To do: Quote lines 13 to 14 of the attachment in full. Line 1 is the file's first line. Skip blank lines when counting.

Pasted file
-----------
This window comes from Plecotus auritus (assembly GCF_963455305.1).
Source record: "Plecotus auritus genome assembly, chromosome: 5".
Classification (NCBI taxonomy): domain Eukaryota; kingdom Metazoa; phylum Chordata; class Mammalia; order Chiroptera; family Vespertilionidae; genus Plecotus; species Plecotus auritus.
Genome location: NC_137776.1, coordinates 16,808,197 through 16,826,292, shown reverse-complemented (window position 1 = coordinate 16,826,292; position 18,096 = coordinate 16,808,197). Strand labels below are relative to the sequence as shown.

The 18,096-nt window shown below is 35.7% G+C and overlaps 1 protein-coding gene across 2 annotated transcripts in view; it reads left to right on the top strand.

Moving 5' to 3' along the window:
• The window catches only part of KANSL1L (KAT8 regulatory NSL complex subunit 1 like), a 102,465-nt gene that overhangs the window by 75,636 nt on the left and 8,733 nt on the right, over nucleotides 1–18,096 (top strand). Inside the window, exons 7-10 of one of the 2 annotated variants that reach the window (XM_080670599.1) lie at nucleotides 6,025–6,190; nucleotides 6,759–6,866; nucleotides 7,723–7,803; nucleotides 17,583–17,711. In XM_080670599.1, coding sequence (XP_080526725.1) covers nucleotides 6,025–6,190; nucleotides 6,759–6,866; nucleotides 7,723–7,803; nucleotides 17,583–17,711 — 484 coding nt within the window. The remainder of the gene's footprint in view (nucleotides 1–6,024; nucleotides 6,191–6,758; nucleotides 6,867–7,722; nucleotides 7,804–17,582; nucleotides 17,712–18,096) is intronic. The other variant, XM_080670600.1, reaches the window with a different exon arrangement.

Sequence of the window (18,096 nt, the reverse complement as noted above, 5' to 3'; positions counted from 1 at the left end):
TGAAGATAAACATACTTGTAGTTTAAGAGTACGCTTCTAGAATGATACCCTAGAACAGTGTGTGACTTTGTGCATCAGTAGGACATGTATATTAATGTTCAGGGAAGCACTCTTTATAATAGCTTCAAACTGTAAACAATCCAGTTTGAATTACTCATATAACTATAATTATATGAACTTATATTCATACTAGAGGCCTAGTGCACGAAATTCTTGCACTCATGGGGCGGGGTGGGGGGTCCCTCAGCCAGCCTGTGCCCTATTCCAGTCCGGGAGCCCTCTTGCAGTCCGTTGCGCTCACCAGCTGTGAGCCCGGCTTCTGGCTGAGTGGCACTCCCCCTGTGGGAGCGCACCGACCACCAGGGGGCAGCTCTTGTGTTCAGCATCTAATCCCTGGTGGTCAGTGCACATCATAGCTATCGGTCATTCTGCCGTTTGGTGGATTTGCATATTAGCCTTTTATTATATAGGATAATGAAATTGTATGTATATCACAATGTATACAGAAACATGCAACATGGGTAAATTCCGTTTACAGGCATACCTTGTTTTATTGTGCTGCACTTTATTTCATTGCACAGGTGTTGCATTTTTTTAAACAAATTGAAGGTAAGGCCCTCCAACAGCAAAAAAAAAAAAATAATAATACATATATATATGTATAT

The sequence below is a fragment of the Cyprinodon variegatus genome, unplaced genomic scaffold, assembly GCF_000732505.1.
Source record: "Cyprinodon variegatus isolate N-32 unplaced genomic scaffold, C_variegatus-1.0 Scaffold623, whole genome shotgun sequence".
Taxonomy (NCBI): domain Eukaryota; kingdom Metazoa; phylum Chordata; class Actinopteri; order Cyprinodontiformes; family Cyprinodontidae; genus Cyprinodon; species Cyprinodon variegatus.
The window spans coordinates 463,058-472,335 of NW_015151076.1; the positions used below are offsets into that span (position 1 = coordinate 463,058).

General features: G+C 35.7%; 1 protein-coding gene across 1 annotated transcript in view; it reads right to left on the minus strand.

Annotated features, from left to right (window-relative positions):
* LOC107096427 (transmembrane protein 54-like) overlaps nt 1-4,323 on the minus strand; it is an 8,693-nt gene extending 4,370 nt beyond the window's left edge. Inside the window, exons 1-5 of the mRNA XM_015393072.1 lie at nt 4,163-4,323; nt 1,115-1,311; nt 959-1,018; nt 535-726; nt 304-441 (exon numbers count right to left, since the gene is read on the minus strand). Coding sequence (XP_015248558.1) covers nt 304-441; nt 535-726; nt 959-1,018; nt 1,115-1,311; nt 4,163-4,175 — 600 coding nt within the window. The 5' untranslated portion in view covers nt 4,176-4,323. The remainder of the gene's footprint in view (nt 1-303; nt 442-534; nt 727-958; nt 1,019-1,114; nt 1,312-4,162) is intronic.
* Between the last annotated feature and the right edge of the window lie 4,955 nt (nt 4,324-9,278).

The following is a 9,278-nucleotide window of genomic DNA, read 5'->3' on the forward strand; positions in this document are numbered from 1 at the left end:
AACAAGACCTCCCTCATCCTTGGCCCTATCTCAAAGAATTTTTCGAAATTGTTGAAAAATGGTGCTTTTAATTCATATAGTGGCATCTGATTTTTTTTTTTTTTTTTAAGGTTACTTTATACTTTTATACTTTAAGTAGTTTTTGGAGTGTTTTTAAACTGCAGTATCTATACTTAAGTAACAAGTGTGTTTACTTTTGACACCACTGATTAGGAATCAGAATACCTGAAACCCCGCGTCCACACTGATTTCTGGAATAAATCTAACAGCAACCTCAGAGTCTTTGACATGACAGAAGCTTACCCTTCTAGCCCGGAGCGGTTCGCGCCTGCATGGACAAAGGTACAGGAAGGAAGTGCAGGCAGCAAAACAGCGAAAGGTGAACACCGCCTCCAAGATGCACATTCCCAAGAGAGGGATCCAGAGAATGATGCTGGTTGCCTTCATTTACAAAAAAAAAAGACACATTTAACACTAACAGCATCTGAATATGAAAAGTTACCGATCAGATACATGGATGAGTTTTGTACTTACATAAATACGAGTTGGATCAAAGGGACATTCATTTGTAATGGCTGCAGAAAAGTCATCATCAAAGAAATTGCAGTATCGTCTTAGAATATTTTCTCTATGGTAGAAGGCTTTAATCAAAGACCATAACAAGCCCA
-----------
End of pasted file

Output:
The window spans coordinates 463,058-472,335 of NW_015151076.1; the positions used below are offsets into that span (position 1 = coordinate 463,058).

General features: G+C 35.7%; 1 protein-coding gene across 1 annotated transcript in view; it reads right to left on the minus strand.